In a feat dubbed a “modern-day Christmas miracle,” students from Charleston Southern University made history when they broke a national record after packing thousands of boxes for charity last month.
Along with faculty and staff, the students collected and organized almost 5,250 shoeboxes for Operation Christmas Child — more than any other college or university in the nation.
“Faith makes the impossible possible,” said Laurie Diel, CSU's assistant to the dean of students, after the North Charleston school broke the record Nov. 14.
Diel helped transform Charleston Southern’s Operation Christmas Child initiative this year by expanding it into a campuswide event.
A 'box of love'
The number of boxes to beat was previously held by Liberty University, a private Christian school in Lynchburg, Va., Diel said. Liberty enrolled around 15,500 on-campus students in 2018, according to The New York Times.
Charleston Southern, a Southern Baptist-affiliated school with less than 4,000 total students, beat Liberty’s record by more than 200 boxes, Diel said.
“You don't have to go to a big school to do big things,” Diel said. “We’re not a big school. We’re a small private school, but we just did something that nobody else in the nation has been able to do.”
Operation Christmas Child was founded by Samaritan’s Purse, an evangelical Christian humanitarian aid organization. Each year, children from more than 100 countries receive shoeboxes filled with small items including toothbrushes, soap, washcloths, toys, clothing and stuffed animals.
The boxes are sent to children affected by war, poverty, natural disaster, famine and disease and are designed “to demonstrate God’s love in a tangible way,” according to the Samaritan’s Purse website.
Senior Charleston Southern student Hope Ivanova received a box as a child.
Ivanova is originally from Bulgaria but was living in Macedonia when her gift came. Today, she and her family still refer to it as a “box of love.”
Charleston Southern has participated in the project for the past eight years but on a much smaller scale, Diel said.
Last year, CSU broke its own school record by packing a little more than 2,400 boxes, Diel said.
This year, that number was more than doubled after transforming the project.
A new approach
Usually, the school accepts donations from other churches or community organizations, and students involved with campus ministry help package the supplies before they’re shipped out.
This year, Diel had the idea to expand the school’s effort by asking students to fill and pack their own boxes.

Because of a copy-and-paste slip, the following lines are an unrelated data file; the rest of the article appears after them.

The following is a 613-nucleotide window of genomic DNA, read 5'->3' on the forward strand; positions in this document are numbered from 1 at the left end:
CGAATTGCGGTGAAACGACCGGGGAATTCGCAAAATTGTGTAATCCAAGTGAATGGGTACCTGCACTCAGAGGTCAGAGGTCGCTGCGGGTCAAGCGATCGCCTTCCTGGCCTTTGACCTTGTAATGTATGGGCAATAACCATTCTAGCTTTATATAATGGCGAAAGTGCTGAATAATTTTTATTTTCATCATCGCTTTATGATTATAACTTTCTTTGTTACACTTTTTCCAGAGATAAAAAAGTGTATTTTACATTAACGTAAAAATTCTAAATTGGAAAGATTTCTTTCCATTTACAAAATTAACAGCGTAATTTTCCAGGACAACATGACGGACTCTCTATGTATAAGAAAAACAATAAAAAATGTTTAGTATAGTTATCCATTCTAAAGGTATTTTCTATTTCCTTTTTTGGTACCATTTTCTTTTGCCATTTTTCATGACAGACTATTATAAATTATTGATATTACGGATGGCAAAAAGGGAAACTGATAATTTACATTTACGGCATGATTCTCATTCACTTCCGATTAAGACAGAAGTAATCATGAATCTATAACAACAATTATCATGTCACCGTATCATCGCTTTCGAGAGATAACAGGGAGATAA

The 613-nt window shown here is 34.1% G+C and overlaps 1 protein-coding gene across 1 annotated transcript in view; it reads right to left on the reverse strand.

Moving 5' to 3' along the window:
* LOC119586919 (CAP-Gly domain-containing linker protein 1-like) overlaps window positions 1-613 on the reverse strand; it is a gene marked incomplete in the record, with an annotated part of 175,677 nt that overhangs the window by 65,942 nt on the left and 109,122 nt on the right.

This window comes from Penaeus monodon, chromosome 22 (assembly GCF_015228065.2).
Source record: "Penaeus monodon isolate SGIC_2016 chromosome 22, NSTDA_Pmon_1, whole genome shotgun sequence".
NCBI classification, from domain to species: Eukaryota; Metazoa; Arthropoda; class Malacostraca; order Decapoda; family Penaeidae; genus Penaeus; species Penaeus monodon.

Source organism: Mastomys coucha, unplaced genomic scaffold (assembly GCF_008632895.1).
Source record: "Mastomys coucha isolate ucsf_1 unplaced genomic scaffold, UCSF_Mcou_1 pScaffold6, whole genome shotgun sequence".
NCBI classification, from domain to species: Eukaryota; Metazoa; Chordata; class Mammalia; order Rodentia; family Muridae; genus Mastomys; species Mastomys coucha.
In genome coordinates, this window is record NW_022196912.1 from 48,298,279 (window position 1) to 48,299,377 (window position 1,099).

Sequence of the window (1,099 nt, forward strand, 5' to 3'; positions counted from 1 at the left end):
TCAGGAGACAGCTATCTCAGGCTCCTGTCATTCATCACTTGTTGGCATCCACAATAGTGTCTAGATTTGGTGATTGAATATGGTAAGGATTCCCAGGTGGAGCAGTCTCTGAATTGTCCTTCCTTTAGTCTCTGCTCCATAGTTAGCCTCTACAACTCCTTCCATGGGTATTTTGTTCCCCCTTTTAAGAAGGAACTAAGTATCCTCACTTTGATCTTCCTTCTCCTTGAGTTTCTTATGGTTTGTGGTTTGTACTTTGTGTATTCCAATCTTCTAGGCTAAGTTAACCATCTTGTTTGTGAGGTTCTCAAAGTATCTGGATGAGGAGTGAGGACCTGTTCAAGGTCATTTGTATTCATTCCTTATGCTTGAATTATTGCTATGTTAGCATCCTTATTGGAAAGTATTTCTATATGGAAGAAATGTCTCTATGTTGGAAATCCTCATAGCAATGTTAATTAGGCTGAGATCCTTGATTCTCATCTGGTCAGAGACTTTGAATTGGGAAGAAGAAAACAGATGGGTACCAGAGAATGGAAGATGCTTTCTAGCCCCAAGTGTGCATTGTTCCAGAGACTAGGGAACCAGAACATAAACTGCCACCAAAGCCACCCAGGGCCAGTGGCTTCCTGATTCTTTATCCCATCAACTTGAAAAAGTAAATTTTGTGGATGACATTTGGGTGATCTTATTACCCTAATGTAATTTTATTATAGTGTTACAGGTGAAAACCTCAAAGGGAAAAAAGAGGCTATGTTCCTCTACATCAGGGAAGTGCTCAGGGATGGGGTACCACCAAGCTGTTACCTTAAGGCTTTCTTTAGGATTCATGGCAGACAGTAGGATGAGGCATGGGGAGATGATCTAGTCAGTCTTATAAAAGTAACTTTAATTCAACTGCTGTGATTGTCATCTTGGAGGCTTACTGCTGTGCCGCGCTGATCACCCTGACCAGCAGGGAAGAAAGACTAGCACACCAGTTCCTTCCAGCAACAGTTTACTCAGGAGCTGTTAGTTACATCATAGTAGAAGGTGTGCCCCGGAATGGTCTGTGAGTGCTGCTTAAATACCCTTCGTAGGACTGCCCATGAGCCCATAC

“Before, it was pretty much just the packing party — they show up and supplies are already there. They just help do the labor, fill the boxes,” Diel said. “I felt like that was enabling a little bit. I mean we were spoon-feeding. ... If they're really going to be vested in this they need to get in the car and go to stores, you know, not go with coffee this week, and go pack a box. They need to know what that feels like.”
Diel said she was amazed by the turnout on CSU’s “collection day.”
“Students were just coming in droves with boxes and boxes and boxes,” Diel said. “Faculty and staff were bringing boxes out in wagons, they had so many.”
After collecting the boxes students packed individually, the school was still about halfway to its goal of 5,000. The rest of the boxes would come from the “packing party,” where students organize and pack supplies that were donated.
But there was a problem.
About an hour into the packing party, students were completely out toys, clothing, hygiene products and other donations they were using to fill the boxes.
“The tables were completely empty and we were probably at about a little over 3,000 boxes total,” she said.
They still had 2,000 boxes left to go and no supplies left.
After the donations ran out, students snapped into action, Diel said.
“When I first found out that we had run out of supplies I actually ran out to the nearest store that we could find, and me and my friends bought a bunch of stuff,” said Charleston Southern student Zoreim Lara.
She and her friends spent about $200 of their own money to buy supplies.
“Even then, when we came back with all that stuff, we ran out pretty quickly. It was crazy,” Lara said.
“Students started going out to the stores nonstop,” Diel said. “They’re taking all the money they had — and this is the end of the semester, so students were already broke. They were calling their parents, getting donors.”
Someone put Diel's Venmo account name on a big screen so people could send her money electronically through the mobile payment service. Students started sharing the account name on social media, and Diel started getting donations from students’ friends and family members.
“I gave a student my debit card, my personal debit card, and I said, ‘Y’all go to Walmart. At that point, I only had $400 in my Venmo account. By the time they came back, it was $800 in the account, and I’m like ‘Go back, get more supplies.'”
After many more student trips, CSU eventually reached its goal of more than 5,000 boxes.
"It was pretty incredible," Diel said.
Diel knew the night would be special. Before the event even started, she told students she believed they were going to "see a modern-day Christmas miracle."
Charleston Southern has already planned the dates for next year’s Operation Christmas Child events for Nov. 11 and Nov. 19.
“I mean, 5,000 is now our new minimum. We can never go back,” Diel said. “I have no idea what the Lord will do next year.”